Sunday, May 03, 2009

The Morality of Killing Civilians During War vs. Killing the Unborn

John at The Lewis Crusade has an explanation of the Catholic moral position on this.

Catholics are sometimes criticized for treating all moral questions as black and white.

I think that that is a black and white judgement.

Because Catholics don't always do that.

It's just that on a number of liberal pet policies in general-- and abortion on demand specifically-- we do treat the moral issue as black and white.

It is never morally acceptable to intentionally provoke the death of another innocent human being.

That is a "black-and-white" position. No exceptions allowed.

That is why abortion-- as the Church defines it-- is never morally allowed.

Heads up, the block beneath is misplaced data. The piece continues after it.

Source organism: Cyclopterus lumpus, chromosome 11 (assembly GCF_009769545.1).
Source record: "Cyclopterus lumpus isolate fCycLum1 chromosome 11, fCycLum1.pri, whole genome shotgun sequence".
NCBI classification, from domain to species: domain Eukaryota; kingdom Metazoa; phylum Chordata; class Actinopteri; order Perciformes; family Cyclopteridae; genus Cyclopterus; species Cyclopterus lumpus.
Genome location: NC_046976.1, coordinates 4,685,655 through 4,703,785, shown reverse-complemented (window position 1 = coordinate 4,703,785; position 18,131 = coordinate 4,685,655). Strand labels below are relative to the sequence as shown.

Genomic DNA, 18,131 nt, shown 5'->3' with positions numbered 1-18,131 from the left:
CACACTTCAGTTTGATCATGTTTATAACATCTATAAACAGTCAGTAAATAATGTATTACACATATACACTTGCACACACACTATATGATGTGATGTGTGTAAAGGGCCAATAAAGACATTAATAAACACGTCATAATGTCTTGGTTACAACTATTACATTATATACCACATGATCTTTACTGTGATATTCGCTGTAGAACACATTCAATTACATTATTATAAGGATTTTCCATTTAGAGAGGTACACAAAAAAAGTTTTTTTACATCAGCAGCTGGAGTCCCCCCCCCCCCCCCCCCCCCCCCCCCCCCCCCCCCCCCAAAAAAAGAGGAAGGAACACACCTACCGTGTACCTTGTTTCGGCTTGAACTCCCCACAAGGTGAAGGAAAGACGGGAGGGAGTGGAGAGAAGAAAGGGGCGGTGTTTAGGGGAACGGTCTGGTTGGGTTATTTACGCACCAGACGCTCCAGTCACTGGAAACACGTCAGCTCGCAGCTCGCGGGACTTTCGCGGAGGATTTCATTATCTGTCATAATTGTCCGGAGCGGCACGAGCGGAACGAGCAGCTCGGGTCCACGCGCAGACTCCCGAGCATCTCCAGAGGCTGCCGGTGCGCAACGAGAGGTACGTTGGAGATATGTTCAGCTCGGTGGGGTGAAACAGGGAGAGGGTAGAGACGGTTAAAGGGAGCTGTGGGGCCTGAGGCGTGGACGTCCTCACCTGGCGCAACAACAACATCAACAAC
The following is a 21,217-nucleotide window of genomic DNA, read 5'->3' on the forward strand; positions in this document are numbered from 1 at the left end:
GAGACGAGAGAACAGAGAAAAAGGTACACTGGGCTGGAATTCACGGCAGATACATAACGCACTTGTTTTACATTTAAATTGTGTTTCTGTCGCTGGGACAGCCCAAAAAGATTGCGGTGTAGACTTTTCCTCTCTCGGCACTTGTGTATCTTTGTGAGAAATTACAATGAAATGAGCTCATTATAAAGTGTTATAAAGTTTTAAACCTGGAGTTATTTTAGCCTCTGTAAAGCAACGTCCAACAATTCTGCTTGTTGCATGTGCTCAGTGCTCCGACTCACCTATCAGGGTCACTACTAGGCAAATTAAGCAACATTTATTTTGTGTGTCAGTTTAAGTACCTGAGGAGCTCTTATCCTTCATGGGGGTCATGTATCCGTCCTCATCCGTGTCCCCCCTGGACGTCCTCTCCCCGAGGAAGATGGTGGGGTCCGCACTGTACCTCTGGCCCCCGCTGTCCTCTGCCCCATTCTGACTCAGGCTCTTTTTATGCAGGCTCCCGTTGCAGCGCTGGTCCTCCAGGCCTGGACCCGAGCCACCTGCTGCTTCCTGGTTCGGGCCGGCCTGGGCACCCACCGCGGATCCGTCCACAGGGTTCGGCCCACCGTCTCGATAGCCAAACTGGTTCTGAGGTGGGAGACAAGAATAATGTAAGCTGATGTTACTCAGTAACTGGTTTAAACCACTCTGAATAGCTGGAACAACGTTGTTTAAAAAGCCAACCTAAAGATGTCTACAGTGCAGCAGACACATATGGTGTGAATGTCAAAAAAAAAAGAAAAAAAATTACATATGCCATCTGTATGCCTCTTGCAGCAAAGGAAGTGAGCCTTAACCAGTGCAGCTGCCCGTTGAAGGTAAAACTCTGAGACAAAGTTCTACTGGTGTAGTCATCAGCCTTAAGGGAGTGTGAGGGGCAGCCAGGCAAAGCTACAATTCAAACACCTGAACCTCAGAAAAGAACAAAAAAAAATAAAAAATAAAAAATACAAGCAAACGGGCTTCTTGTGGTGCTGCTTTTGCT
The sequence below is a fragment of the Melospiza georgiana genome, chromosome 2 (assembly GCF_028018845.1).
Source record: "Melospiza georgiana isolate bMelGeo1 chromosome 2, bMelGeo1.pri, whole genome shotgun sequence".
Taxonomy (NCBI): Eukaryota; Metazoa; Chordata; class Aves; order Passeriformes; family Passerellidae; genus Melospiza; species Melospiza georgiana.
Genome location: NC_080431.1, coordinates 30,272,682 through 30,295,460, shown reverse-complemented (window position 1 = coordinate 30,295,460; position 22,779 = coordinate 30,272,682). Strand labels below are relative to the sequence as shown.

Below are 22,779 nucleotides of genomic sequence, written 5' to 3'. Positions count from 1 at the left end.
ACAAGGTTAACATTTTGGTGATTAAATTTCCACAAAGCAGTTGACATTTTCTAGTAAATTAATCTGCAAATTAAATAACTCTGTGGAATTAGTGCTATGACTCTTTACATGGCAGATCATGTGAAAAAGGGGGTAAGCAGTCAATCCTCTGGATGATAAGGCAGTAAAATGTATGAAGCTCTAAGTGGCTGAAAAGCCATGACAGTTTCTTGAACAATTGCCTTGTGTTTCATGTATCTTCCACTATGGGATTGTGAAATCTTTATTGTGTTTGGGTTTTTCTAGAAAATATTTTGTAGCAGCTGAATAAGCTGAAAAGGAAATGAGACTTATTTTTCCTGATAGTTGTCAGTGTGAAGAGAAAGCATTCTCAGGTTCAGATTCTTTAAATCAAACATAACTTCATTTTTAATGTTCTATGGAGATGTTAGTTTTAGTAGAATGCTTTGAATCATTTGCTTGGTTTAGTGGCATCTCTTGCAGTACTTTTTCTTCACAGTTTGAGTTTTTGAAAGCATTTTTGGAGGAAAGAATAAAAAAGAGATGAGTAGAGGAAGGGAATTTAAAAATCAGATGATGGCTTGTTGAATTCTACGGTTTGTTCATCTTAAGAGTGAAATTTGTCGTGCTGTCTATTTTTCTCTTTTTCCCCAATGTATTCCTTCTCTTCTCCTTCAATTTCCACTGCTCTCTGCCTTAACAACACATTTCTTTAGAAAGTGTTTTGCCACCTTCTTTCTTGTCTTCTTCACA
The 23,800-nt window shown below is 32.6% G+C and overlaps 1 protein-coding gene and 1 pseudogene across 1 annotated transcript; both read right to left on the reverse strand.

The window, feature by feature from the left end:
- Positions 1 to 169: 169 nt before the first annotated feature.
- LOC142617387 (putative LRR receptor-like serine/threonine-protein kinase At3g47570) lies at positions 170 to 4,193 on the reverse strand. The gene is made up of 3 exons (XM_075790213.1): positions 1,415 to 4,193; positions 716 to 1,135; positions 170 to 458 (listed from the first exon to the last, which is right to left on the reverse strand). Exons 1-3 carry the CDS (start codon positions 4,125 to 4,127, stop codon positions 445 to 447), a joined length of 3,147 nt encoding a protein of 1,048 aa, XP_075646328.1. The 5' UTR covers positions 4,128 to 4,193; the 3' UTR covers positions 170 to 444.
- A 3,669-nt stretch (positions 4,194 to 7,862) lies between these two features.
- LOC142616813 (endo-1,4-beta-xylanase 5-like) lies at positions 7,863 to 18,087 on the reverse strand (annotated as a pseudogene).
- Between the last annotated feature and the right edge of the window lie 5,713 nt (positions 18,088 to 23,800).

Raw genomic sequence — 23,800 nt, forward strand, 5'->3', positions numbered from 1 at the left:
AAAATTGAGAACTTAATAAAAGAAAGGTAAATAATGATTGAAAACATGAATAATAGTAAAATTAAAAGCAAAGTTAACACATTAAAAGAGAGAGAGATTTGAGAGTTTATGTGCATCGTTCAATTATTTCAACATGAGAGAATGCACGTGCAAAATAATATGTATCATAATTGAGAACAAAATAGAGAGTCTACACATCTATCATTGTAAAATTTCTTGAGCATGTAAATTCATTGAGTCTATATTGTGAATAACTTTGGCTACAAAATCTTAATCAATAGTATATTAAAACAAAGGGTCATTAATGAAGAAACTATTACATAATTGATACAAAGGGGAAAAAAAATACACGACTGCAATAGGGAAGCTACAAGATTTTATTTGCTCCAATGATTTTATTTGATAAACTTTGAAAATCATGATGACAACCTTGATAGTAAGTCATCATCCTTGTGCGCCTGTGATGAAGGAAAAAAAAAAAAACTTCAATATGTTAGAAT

The question of killing in war is different. Why?

First off, sometimes it is morally permissible to engage in a collective armed conflict to defend one's country or another country.

That should be obvious.

The second is because it is of a collective nature, and the intentions, knowledge and attitude of various actors come into play.

The decision to abort is based on the decision of a woman, or someone in her entourage, and perhaps the doctor.

Therefore, we're talking about a small number of actors involved in one act.

The process of engaging in war is complex. It involves a number of decisions, a lot of possible unknowns, etc.

Abortion is a "simple" act-- in the sense that it consists of one gesture.

War is a complex act-- in the sense that in involves countless gestures.

That is why Catholics are quick to condemn abortion, but not always quick to condemn war.

In plain speech-- it's not a black and white issue.

I'm sure that I will be criticized for treating abortion as black and white, but not war.

Really, the underlying reason for that criticism is not that I treat some issues as black and white.

It's that I don't agree with the liberal position.

Because liberals can be just as "black and white" too. While they pretend they aren't.